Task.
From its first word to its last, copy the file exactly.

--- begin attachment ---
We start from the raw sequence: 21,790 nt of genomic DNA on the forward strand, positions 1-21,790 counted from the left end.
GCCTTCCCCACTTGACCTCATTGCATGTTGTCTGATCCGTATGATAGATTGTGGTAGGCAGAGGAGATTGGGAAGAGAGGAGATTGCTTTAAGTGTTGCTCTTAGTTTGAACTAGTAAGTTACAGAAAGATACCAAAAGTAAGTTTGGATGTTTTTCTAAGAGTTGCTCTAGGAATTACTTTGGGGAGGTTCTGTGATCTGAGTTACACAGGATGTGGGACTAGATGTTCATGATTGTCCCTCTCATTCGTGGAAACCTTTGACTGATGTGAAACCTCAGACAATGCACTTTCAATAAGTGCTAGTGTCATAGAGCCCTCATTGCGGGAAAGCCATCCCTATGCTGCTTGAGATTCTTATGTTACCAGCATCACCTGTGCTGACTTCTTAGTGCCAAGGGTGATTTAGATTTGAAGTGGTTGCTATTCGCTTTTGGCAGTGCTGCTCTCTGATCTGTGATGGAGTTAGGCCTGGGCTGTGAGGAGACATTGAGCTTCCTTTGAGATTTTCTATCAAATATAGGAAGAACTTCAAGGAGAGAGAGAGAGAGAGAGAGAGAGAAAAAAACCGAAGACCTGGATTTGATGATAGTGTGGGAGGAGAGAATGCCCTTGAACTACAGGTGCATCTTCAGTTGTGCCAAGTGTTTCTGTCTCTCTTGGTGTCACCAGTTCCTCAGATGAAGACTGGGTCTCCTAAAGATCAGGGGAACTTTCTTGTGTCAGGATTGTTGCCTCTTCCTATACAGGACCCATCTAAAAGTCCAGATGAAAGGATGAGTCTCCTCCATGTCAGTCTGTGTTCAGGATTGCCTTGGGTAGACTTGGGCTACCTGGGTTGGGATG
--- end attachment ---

We start from the raw sequence: 21,790 nt of genomic DNA on the forward strand, positions 1-21,790 counted from the left end.
GCCTTCCCCACTTGACCTCATTGCATGTTGTCTGATCCGTATGATAGATTGTGGTAGGCAGAGGAGATTGGGAAGAGAGGAGATTGCTTTAAGTGTTGCTCTTAGTTTGAACTAGTAAGTTACAGAAAGATACCAAAAGTAAGTTTGGATGTTTTTCTAAGAGTTGCTCTAGGAATTACTTTGGGGAGGTTCTGTGATCTGAGTTACACAGGATGTGGGACTAGATGTTCATGATTGTCCCTCTCATTCGTGGAAACCTTTGACTGATGTGAAACCTCAGACAATGCACTTTCAATAAGTGCTAGTGTCATAGAGCCCTCATTGCGGGAAAGCCATCCCTATGCTGCTTGAGATTCTTATGTTACCAGCATCACCTGTGCTGACTTCTTAGTGCCAAGGGTGATTTAGATTTGAAGTGGTTGCTATTCGCTTTTGGCAGTGCTGCTCTCTGATCTGTGATGGAGTTAGGCCTGGGCTGTGAGGAGACATTGAGCTTCCTTTGAGATTTTCTATCAAATATAGGAAGAACTTCAAGGAGAGAGAGAGAGAGAGAGAGAGAGAAAAAAACCGAAGACCTGGATTTGATGATAGTGTGGGAGGAGAGAATGCCCTTGAACTACAGGTGCATCTTCAGTTGTGCCAAGTGTTTCTGTCTCTCTTGGTGTCACCAGTTCCTCAGATGAAGACTGGGTCTCCTAAAGATCAGGGGAACTTTCTTGTGTCAGGATTGTTGCCTCTTCCTATACAGGACCCATCTAAAAGTCCAGATGAAAGGATGAGTCTCCTCCATGTCAGTCTGTGTTCAGGATTGCCTTGGGTAGACTTGGGCTACCTGGGTTGGGATG